In a blog post on September 6, 2018, Microsoft announced several revisions to current support policies for Windows and Office 365 –which should all be positive for customers.
Microsoft product support has long been the subject of conversation, and it seems to be a hotter topic than ever. Whether it’s the impending end of support for products such as Windows Server 2008 and Windows 7, the faster support cadence introduced with Windows 10, or the end of interoperability between certain products – most organisations find themselves impacted by at least one change.
The new faster support cycle introduced with Windows 10 caused quite a lot of confusion and angst, and it has seen several changes over the last couple of years. Changes to the naming convention, the length of support, when updates are released, and more have all been introduced during the life of Windows 10.
As it stands, new versions of Windows 10 are targeted to be released in March and September each year. Microsoft say “targeted” as they may become available slightly earlier/later but will still be referred to as the “March” and “September” releases.
All “currently supported feature updates” of Windows 10 Enterprise and Education will now be supported for 30 months from their release date. This new 30-month support cycle is also being extended to all future updates…that are targeted as September.
All future updates that are targeted as March will continue to receive 18 months of support,
as will all future releases for Windows 10 Home and Pro. Windows 10 LTSB* (Long Term Servicing Branch) will continue to be supported for 10 years, with new releases expected every 3 years.
*Technically renamed LTSC (Long Term Servicing Channel) but many Microsoft documents still refer to LTSB.
|Version||Availability||End of support: Home & Pro||End of support: Enterprise & Education|
|Windows 10, 1607||August 2, 2016||April 10, 2018||April 9, 2019|
|Windows 10, 1703||April 5, 2017||October 9, 2018||October 8, 2019|
|Windows 10, 1709||October 17, 2017||April 9, 2019||April 14, 2020|
|Windows 10, 1803||April 30, 2018||November 12, 2019||November 10, 2020|
|Version||Availability||End of Support: Home & Pro||End of support: Enterprise & Education|
|Windows 10, 1809||September 2018||March 2020||March 2021|
|Windows 10, 1903||March 2019||September 2020||September 2020|
|Windows 10, 1909||September 2019||March 2021||March 2022|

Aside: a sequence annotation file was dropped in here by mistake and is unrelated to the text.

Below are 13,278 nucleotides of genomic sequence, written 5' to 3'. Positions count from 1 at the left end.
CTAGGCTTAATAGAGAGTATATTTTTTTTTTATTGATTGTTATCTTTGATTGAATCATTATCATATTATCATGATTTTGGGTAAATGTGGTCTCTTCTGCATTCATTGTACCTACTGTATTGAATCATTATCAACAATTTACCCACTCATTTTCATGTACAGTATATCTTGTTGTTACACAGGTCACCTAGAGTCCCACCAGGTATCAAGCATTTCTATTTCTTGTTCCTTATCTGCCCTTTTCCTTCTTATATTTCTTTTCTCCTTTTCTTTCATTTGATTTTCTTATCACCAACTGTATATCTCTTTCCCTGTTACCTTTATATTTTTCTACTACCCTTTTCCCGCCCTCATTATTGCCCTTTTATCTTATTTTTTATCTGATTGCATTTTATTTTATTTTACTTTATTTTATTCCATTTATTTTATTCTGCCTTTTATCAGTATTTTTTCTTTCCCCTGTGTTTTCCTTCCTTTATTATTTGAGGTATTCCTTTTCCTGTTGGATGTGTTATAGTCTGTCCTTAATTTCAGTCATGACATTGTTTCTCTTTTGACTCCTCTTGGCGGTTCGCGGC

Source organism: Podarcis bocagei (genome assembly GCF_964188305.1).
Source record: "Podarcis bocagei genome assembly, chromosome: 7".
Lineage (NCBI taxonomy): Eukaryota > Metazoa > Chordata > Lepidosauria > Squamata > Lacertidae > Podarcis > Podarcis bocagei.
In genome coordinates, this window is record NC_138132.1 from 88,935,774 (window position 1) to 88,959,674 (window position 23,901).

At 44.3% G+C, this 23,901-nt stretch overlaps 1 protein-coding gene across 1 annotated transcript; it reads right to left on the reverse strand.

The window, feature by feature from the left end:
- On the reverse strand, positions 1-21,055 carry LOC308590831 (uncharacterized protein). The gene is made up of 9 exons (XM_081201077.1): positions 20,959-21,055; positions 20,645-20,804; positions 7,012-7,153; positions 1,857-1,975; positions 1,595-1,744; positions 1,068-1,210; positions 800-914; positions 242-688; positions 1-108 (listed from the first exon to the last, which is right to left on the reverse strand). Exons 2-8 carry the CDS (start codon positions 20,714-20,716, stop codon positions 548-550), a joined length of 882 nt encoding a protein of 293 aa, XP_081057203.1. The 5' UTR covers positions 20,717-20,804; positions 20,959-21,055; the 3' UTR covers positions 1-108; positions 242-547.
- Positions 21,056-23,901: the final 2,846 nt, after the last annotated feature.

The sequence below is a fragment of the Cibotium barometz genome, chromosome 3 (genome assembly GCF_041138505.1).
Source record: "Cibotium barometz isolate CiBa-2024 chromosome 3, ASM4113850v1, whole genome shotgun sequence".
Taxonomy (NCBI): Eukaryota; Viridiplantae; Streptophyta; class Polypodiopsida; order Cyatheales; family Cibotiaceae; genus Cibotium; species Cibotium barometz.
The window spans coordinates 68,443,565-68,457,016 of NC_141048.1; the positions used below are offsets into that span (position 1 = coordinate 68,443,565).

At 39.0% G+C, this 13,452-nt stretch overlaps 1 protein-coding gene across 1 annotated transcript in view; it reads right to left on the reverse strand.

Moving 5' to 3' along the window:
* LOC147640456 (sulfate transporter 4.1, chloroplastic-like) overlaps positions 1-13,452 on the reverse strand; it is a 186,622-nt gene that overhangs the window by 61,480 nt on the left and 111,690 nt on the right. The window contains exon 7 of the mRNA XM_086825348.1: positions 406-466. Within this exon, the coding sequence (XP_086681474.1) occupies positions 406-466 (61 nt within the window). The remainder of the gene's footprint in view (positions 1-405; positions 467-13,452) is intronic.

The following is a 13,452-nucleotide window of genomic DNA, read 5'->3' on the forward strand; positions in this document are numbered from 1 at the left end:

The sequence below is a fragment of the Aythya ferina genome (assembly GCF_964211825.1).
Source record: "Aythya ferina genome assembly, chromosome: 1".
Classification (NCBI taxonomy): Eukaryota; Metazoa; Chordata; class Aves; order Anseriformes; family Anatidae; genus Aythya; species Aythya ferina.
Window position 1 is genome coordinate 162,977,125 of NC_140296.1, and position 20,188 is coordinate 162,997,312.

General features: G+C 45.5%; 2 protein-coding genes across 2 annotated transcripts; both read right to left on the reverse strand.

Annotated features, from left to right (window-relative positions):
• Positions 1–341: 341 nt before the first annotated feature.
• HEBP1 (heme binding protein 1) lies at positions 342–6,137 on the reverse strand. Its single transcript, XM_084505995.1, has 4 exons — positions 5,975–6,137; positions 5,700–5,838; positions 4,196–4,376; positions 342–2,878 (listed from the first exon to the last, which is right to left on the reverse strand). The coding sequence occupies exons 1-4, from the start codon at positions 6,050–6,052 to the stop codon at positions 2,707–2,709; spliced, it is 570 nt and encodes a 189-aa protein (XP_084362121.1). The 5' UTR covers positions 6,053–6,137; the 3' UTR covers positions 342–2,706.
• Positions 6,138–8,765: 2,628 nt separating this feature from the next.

|Windows 10, 2003||March 2020||September 2021||September 2021|
The September releases giving 30 months of support means organisations can stay on a single build for 2.5 years (which isn’t far from the old Windows release schedule of every 3 years) while for those who want to deploy more regularly, the 18-month cadence of the March releases allows them to do just that.
Windows 7 leaves extended support on January 14, 2020 but Microsoft have announced they will offer paid “Windows 7 Extended Security Updates (ESU)” for 3 years, until January 2023.
They will be available to Volume Licensing customers with Windows 7 Pro and/or Windows 7 Enterprise. The ESU will be priced per-device and the cost will increase each year, with discounts available for organisations with:
In February 2018 Microsoft announced that Office 365 Pro Plus would, as of January 2020, no longer be supported on:
These changes have now been changed. Office 365 Pro Plus will now be supported as follow:
*For organisations who purchase the Extended Support Updates (ESU)
It was also announced that, as of October 13, 2020, only Office clients in mainstream support would be able to access Office 365 services such as Exchange Online.
This meant only Office 365 Pro Plus and Office 2019 clients would be eligible, as Office 2016 mainstream support ends on – you guessed it – October 13, 2020.
I’ve spoken to several companies since this announcement who have said an Office upgrade within that timeframe simply wasn’t going to be feasible – which gave rise to some tricky questions for them internally. Well good news – it seems Microsoft have been having similar conversations:
Microsoft have clearly been listening to customer feedback – that they simply weren’t giving organisations enough time to move to the newer platforms – and that is great. The old Microsoft probably wouldn’t have done it, that’s for sure.
On the other hand, there are two potential negatives I can see:
Ideally Microsoft would take this feedback on board before announcing the initial end of support – giving people a longer run up to make the changes necessary and eliminating the confusion that inevitably occurs when things are modified.
I have wondered if it’s all part of their plan– giving people a deadline to aim for, getting them to focus on the upgrades etc., but I don’t think there has been enough time between announcements for this to be the case. It seems more like the strength of customer feedback has caused them to change their minds which, ultimately, is a positive thing.
Microsoft announcement : https://www.microsoft.com/en-us/microsoft-365/blog/2018/09/06/helping-customers-shift-to-a-modern-desktop/
Microsoft Windows 10 support page: https://support.microsoft.com/en-us/help/13853/windows-lifecycle-fact-sheet